The History of History

We are required to learn about history in school. But have you ever wondered how humans came to start seeking this information and when we started teaching history?


Mark Vuaran

The study of history has a long history itself.

Noah Thompson, Columnist

Around 2900 BCE, almost 5,000 years ago, people in ancient Mesopotamia were the first to start recording events. While some people believe that it could have started a little earlier with the ancient Egyptians, it is mostly accepted that the Mesopotamians were the first to record their history, says The Guardian. However, “history” could be interpreted in different ways. If you think of history as collective learning or spreading of information about threats, food sources, etc, then it could be said that humans have been keeping mental records for nearly our whole existence, says Khan Academy. Some cultures, like several of the native tribes of North America, passed on their history almost exclusively through stories, and have little to no written records.

But when did humans start to find an interest in our past? According to Britannica, during the European Renaissance of the 1400s, scholars and the general public started to find interest in uncovering relics from ancient Greece and Rome. Religious authorities started to sponsor the excavation of ancient artifacts. But, contrary to what we think of historical excavation now, they did not do this for the sake of learning about the past; more so, they did it to collect ancient art. In the 18th century, however, an interest in Greek and Roman history arose that was more intellectual, and based on learning about ancient peoples. This was the beginning of archaeology and led to the famous excavations of Pompeii and Herculaneum in Italy. Then, in the 1870s, Heinrich Schliemann’s work served as the foundation for archaeology that was scientific and led to the modern form of archaeology that we know today. In addition, it was not until Alexander Conze, in the mid-1870s, that photographs started to be included in publications of archaeological reports.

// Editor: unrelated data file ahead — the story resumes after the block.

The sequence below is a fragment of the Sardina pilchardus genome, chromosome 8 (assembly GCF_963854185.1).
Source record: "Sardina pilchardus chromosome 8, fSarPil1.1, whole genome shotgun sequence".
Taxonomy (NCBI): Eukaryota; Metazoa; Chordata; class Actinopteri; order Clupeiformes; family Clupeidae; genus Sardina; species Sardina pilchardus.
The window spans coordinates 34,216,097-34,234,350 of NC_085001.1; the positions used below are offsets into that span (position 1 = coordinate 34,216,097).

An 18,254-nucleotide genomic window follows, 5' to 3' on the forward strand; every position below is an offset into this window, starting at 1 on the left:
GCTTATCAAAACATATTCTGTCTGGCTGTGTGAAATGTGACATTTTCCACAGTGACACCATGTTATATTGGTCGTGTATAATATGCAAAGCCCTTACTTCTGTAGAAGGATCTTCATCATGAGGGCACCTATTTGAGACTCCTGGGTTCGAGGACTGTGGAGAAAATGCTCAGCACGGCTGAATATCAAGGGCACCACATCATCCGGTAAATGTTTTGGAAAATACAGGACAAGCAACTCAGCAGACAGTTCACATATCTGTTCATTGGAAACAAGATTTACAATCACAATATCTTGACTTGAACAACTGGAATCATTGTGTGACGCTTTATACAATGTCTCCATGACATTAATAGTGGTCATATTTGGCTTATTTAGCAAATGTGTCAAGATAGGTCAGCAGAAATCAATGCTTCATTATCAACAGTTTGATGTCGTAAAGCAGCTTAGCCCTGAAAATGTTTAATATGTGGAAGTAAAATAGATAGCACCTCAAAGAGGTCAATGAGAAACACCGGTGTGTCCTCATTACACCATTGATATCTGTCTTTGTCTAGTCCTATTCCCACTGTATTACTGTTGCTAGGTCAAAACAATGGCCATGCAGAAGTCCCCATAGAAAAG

On Britannica‘s website, it is stated that during the first civilizational stage, which was from about 3000 BCE to 1500 BCE, there was education involving history. In ancient Egypt, there was scholarly education in humanities, science, math, medicine, and geometry, which were taught to priests. While education in these studies was only available to the elite in ancient Egypt, it is still an example of some of the earliest forms of history being taught in schools.

When you think about it, we are lucky today to have the vast amount of knowledge that is easily available to us, when back in ancient times, less than one percent of the population was lucky enough to be educated in a way that is primitive compared to what we have now. Ancient civilizations have intentionally (or unintentionally) left their history behind in the form of texts, carvings, and much more that has contributed to the modern form of history we have today.